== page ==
What Are The Banks Really Looking For?

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Last month we explored the world of SBA guarantees and how this program works with banks to provide commercial loans to small businesses. But what if you are “bankable”? Can you go it alone with your bank?

One of the most consistent threads that runs through the world of restaurant financing is that in the vast majority of cases, banks have very little interest in financing independent operators in our industry. In most cases it is because restaurants are highly volatile, risky and most do not have adequate financial statements or collateral to get them through the process. The other key consideration for most banks is that they do not want to provide loans of less than $250,000 because it is just not profitable for them to do smaller loans.

Someone recently asked me, if they were bankable, were there simple guidelines for what a banker is looking for in a qualified applicant? The simple answer is yes. Uniformly, almost every banker I have spoken with talks about the “Five C’s of Credit”.  These are a basic set of criteria that they use when evaluating a company for a loan – they are:

1. Capital

Lenders want to see that you have skin in the game. How much hard capital have you put into the business?  They don’t care about sweat equity – they want to see the cash.  Most lenders want to see between 10 – 40% of the total capital in the business coming from the owners. They want to see that there are hard and soft assets from machinery, equipment, real estate and will even consider proprietary IT technology. They want to share the risk with you and your investment insures you will suffer too if the business fails.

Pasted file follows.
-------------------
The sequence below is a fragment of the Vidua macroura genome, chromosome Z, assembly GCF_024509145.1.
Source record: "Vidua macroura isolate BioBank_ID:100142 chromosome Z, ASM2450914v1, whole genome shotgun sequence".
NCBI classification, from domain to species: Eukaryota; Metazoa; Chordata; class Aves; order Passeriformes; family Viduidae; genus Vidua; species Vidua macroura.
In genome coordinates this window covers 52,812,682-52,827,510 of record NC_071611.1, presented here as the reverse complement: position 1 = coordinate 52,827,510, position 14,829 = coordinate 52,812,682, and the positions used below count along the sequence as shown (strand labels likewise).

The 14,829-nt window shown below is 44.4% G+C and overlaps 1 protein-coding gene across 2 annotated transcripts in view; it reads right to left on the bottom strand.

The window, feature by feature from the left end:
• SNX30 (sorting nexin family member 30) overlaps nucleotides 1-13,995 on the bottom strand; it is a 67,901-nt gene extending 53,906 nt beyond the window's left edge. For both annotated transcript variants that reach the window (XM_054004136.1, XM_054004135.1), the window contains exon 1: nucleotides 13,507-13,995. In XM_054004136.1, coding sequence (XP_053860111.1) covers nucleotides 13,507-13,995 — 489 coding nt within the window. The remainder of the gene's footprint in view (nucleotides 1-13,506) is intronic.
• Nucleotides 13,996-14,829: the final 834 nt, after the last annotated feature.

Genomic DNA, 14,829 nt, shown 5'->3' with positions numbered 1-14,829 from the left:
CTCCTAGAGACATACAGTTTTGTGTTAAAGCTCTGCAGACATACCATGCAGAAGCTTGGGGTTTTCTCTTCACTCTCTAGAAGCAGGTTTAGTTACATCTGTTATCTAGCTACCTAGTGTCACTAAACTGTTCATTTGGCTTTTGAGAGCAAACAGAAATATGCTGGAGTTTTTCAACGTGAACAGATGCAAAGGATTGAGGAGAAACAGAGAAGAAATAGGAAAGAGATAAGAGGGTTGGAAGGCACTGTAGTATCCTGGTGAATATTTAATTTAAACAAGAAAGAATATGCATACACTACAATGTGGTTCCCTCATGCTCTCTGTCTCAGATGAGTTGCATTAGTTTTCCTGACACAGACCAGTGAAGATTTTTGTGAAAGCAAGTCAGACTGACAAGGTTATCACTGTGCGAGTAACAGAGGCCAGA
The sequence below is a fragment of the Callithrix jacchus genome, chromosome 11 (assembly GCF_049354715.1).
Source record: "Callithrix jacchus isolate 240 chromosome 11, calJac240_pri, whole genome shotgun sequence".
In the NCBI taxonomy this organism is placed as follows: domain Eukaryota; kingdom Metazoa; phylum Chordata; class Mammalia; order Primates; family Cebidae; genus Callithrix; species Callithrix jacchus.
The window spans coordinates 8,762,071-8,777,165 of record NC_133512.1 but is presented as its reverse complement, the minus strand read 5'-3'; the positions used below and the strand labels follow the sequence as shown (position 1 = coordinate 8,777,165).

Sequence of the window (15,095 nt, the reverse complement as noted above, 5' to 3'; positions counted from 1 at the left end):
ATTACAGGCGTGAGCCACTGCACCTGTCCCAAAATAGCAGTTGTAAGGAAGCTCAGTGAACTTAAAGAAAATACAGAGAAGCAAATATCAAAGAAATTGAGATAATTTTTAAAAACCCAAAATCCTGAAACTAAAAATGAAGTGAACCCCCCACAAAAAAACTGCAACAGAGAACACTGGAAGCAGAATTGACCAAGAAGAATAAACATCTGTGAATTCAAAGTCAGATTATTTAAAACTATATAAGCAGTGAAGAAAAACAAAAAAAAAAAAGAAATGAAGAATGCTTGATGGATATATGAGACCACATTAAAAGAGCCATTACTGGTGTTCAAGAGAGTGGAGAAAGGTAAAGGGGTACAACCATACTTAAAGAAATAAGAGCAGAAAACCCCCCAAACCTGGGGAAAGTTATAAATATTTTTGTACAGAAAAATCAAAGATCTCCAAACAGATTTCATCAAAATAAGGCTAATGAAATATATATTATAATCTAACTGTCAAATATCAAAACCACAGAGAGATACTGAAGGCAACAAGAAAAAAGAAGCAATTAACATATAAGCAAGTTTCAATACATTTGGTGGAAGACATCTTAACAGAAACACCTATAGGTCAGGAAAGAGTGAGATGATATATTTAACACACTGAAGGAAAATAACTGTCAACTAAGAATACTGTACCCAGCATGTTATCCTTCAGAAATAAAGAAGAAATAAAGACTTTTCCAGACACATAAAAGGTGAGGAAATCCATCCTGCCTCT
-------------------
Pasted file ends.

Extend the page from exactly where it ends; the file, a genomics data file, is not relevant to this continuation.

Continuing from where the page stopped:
2. Collateral

These lenders are “risk averse”. They want to know that if for some reason your business fails to pay back the loan that they can attach assets and liquidate them to offset the debt.  This is one of the reasons that they want to see meaningful assets in your company before lending to you. Not all loans require collateral, but if you want favorable terms you should expect it.  In the case of SBA Guarantees, you will be required to pledge not only the business assets, but all owners holding 20% or more of the business must pledge their personal assets as well.  Homes, cars, cash, jewelry – everything. If you can’t pay back the loan, you could lose everything.

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3. Capacity

This is a measure of your ability to repay the loan. A lender must have a realistic expectation that the borrower does indeed have the capability to repay. Lenders rely on numerous metrics and factors in determining your “capacity”. First among these is your personal credit score. Even though this would be a business loan, the main driver of an SMBs success is the owner. If you don’t pay your creditors for personal debt, it is a reasonable conclusion that you won’t pay your business debt.  To get to the next step with a bank you will need a strong FICO of over 700 with no liens or judgments. This is very rare among newer or struggling entrepreneurs.  The bank will also look to your current vendors for your payment history. A prime factor is the Debt Coverage Ratio demonstrating you generate more income than necessary to pay off your debt. Most lenders look for 1.25x or higher which relates to the big driver, which is cash flow of the business. They will look at average daily balances, number of NSFs and general liquidity. If you have cash then they know you can pay back the loan.